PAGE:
If the rains are good, a crop glut can happen easily, and lead to extraordinary fall in prices. Farmers hold on to the crops for a while, and then begin distress sales.

“You need to allow future prices through contract farming, not cropping based on last year’s prices,” says Dr Gulati.

Radical measures

Clearly, farming policies in India need a radical overhaul.

Punjab, India’s “granary”, is a perfect example.

At a time when India does not suffer food shortages, water-guzzling wheat and rice comprise 80% of its cropped area and deplete groundwater.

Rising production of cereals has meant that government has been giving paltry rises to the farmers while buying paddy and wheat, eroding their profitability.

“They [the policies] are distorting the choices that farmers make, those who should be finding ways to grow vegetables, which grow more expensive every year, are instead growing wheat we no longer need,” says Mihir Sharma, author of Restart: The Last Chance for the Indian Economy.

But the best that the governments here do is to quickly raise crop buying prices and alleviate the farmers’ suffering.

Faced with a crop glut at home, the newly appointed BJP government in Uttar Pradesh was smart enough to promptly raise the procurement price of potatoes, and announce a controversial farm loan waiver, and quell a simmering farmers’ revolt .

The government in Madhya Pradesh, ruled by the same party, failed to act in time. Now it says it will pay more to buy off the surplus onions. The more things change, the more they remain the same.


Gent Gurdwara – Tram 4 from Oefenplein to Hundelgemsesteenweg

Gent Gurdwara
08 May 2017

Gurdwara – Kortrijksepoortstraat

Gurdwara – Kortrijksepoortstraat

Divan Hall – School visit

Divan Hall – School visit

Kortrijksepoortstraat – Just outside the Gurdwara

Mata Sahib Kaur Gurdwara
Kortrijksepoortstraat 49
B-9000 Gent – Oost-Vlaanderen

Tram 4 from Oefenplein to Hundelgemsesteenweg
14 May 2017

Park & Ride Moscou – Oefenplein

To see all my pictures:

More Belgian pictures to be published
Harjinder Singh
Man in Blue – Takht Sri Hazur Sahib Management Board: President seeks suspension of four prominent members

Sikh24 Editors

Nanded-Maharashtra—India, 13 June 2017. President of Takht Sri Hazur Sahib Management Board Sardar Tara Singh has written a letter to the Revenue Department of Maharashtra seeking suspension of four board members including ex-SGPC president Avtar Makkar.

The other three members are SGPC members Bhupinder Singh Minhas from Mumbai and Gurdeep Singh Bhatia from Indore, along with Raghuvir Singh Virk (appointed by Chief Khalsa Diwan).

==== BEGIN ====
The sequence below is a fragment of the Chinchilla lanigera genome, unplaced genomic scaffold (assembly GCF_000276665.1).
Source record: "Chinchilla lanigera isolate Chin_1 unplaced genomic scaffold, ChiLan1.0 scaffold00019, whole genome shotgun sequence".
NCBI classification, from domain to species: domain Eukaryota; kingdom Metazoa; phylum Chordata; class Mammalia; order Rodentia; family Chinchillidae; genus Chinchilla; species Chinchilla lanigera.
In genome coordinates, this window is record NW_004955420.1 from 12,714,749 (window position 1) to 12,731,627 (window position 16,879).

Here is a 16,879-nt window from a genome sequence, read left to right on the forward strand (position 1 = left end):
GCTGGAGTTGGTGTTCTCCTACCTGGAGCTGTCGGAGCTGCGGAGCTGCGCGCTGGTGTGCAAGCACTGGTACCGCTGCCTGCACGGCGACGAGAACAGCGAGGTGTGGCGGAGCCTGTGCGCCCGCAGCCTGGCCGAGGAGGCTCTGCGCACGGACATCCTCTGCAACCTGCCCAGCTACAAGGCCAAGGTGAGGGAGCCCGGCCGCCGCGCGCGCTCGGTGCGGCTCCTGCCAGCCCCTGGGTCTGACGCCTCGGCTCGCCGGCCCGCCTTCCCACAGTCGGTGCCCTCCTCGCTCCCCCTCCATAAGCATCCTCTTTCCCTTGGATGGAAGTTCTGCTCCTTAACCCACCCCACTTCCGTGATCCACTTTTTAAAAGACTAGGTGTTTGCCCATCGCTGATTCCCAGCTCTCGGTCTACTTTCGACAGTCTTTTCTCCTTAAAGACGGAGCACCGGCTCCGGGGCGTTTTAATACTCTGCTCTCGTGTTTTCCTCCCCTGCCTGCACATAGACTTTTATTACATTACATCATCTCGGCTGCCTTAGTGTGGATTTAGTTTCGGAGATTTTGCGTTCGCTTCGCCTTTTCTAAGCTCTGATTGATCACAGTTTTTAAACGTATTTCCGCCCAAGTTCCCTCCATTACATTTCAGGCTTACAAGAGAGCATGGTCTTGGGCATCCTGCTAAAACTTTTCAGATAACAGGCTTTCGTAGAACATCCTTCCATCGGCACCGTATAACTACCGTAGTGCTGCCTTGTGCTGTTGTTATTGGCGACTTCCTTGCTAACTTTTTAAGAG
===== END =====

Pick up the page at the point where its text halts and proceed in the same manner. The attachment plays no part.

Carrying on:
On being contacted by Sikh24, an official of Takht Sri Hazur Sahib Management Board has confirmed the development. He informed that President Tara Singh has taken this initiative keeping in view the regular absence of these members in Management Board’s meetings.

Sikh24 has learnt that an Act passed in 1956 equips the President of Takht Sri Hazur Sahib Management Board with power to recommend suspension of Board members if they remain absent continuously for three meetings.

The Management Board of Takht Sri Hazur Sahib is comprised of 17 members.

Quota for Board membership is as follow:

Members to be appointed by SGPC 4

Members to be appointed by Chief Khalsa Diwan 1

Sikh Parliamentarians 2

Members to be appointed by Maharashtra state government 2

Members to be elected by Sikh sangat 3

Members to be appointed by Hazuri Khalsa Diwan 4

Member to be appointed by Sikh sangat of Hydrabad 1

Human Rights Without Frontiers – Pakistan: Muslim university is the first to host a church in Pakistan

Catholic employees and students will soon be able to worship on campus

La Croix, 08 June 2017. In a corner of the University of Agriculture Faisalabad (UAF), a large banner at the entrance of a Christian area is emblazoned with the photos of a Catholic bishop and a picture of Saint Peter’s Roman Catholic Church. Additionally, the banner says “Let us make a house for the Lord”.

While most Pakistani universities host mosques, UAF will be the first to allow a church on its campus. An area has been set aside near the quarters of 70 Christian university employees, most of them working as sanitary workers, gardeners and support staff.

For Farrukh Habib, UAF music teacher, this is a dream come true.

“This will be the first Muslim university to have a minority place of worship. Now our children can access catechism right on their doorstep. Christian students are happy too. We thank both the university administration and the diocese”, Habib told

“Islami Jamiat-e-Talaba, the largest student union in the country usually oppose cultural activities in other universities but here they respect us,” he said.

More than 400 Christians in UAF celebrated when Bishop Joseph Arshad of Faisalabad, together with the Muslim Vice Chancellor of UAF, laid the church foundation stone on May 16.

Faisalabad Diocese will contribute 300,000 rupees (US$4,500) toward the project whose total cost is estimated at 7.6 million rupees. The university has allotted over a square kilometer for the church construction.

Established in 1906 as the first major institution of higher agricultural education in the undivided Punjab, UAF houses more than 20 mosques and has separate hostels for women and men.